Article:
The kudos go to Kurtis Findlay, who is the new Online Communications Coordinator for our Eisner Award-winning imprint. Kurtis has a diploma in Entertainment Business and Management and brings with him a broad knowledge of comics history. We first met in 2010 when he and I co-edited a book about Chuck Jones—The Dream That Never Was.
Everyone knows that Clark Kent is Superman’s alter ego, but around here we have another fine fellow who fits that bill — Super-Duper artist Pete Poplaski, who creates the amazing covers for all of our Superman newspaper strip collections (and the Batman and Wonder Woman collections to boot)!
While everyone who has these books knows what the final colored versions look like when printed, very few people see the various stages Pete goes through to create these masterworks.
For the upcoming Superman Golden Age Dailies 1944-1947 back cover, here are an interim penciled and partially inked version, the final inked rendition, and the color guide Pete submits for LOAC’s digital colorists.
We hope you enjoy them as much as we do!
If a picture is worth a thousand words, a video is worth…a million?!
Watch this wonderful video of Lynn Johnston, with editor Kurtis Findlay, opening the first advance copy of Volume One of the complete FOR BETTER OR FOR WORSE series from IDW’s Library of American Comics.
This first book, covering 1979-1982, will be in stores later this month!
We’d like to acknowledge Banned Books Week with a daring stance against censorship by Harold Gray in a 1949 “Little Orphan Annie” sequence, which is collected in Volume 14 on sale later this month.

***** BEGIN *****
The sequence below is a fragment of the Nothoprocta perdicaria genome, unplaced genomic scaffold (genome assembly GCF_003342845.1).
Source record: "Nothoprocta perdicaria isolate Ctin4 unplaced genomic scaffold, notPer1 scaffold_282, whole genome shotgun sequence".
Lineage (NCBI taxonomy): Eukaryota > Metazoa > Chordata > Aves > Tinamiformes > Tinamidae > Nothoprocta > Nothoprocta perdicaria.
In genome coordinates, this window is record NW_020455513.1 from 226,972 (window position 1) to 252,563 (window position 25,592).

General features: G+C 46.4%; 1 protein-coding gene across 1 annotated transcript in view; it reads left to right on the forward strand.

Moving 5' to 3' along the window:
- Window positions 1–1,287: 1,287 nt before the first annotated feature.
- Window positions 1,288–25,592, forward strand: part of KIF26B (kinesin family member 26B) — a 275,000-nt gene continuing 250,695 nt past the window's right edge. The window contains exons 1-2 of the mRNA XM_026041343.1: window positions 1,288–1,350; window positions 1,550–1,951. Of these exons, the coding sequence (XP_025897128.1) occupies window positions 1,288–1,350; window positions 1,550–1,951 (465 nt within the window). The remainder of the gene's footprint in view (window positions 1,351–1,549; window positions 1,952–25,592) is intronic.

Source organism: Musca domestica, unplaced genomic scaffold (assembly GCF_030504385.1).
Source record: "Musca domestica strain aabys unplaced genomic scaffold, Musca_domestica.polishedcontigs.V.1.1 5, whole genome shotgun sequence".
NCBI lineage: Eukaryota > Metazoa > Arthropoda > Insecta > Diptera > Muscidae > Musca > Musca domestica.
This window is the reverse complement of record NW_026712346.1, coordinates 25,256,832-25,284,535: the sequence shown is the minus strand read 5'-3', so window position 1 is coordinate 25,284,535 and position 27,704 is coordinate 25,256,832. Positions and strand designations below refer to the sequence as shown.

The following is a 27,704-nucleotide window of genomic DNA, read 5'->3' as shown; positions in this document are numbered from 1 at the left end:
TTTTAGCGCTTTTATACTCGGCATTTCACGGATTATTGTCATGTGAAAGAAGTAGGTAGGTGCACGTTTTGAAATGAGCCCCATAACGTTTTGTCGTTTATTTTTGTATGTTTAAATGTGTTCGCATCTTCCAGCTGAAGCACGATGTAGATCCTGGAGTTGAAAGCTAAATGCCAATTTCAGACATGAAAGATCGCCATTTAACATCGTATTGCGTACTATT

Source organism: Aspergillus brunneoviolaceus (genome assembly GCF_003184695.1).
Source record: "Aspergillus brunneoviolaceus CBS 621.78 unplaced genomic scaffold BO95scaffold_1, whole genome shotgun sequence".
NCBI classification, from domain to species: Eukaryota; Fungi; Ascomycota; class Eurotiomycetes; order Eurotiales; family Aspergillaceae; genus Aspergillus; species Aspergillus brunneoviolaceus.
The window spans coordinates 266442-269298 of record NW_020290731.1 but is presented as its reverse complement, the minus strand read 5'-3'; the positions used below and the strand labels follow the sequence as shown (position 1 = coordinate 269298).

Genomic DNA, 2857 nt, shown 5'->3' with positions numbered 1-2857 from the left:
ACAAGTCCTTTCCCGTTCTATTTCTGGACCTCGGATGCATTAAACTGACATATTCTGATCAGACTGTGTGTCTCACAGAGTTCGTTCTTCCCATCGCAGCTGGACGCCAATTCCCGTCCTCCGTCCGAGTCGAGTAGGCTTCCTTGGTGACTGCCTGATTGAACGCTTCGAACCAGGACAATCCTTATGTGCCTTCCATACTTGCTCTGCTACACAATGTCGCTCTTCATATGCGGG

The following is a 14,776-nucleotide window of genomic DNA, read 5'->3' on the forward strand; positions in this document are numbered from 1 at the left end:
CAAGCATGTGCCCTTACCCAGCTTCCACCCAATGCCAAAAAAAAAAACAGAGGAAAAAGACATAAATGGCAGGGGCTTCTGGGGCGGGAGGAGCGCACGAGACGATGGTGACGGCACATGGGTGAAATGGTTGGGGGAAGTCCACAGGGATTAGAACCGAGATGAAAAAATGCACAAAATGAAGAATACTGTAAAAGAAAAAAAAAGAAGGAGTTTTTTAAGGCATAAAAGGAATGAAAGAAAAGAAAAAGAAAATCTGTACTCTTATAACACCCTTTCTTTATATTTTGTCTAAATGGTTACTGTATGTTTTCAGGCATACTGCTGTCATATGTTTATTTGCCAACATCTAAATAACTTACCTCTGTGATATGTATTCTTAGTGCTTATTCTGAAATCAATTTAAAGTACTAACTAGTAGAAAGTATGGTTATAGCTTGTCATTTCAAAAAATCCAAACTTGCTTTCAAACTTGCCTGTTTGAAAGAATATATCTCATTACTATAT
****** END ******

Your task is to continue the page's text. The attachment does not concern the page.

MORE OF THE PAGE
Well, we kinda went board game crazy over the weekend. Not being able to decide which of the three games to play, we decided to play them all.
FRIDAY NIGHT was devoted to the 1937 Terry and the Pirates game from Whitman (the same folks who gave us Big Little Books). It’s basically “Parcheesi” for Caniffites. A lot of fun. It’s also interesting to be in Terry and Pat’s world when Dale Scott was the female lead, before Normandie and Burma entered the scene. WE know what’s ahead for the boys, even though they don’t! Ah, the joy of discovery ahead…
SATURDAY NIGHT found us on a quest for treasure in the 1933 Little Orphan Annie game. Pretty simple stuff that reminded me of playing “Candyland” when I was a young child. You shouldn’t expect anything too complicated from a premium from Ovaltine for the Annie radio show. The game went quickly and we were soon watching the Red Sox (who kept us up late as they beat the Royals in the 10th).
On SUNDAY NIGHT we spent a few enjoyable hours last night hanging out with Corto Maltese and his pal Rasputin. Not in person, mind you (which would be a little difficult), but in playing the Corto board game that was published a few years ago. We’re not board game geeks, so can’t speak to how it rates in the world of intense gamers, but we ARE long-time Corto fans and had a great time playing our parts in adventures taken directly from Pratt’s stories.
Now it’s Monday and back to work…!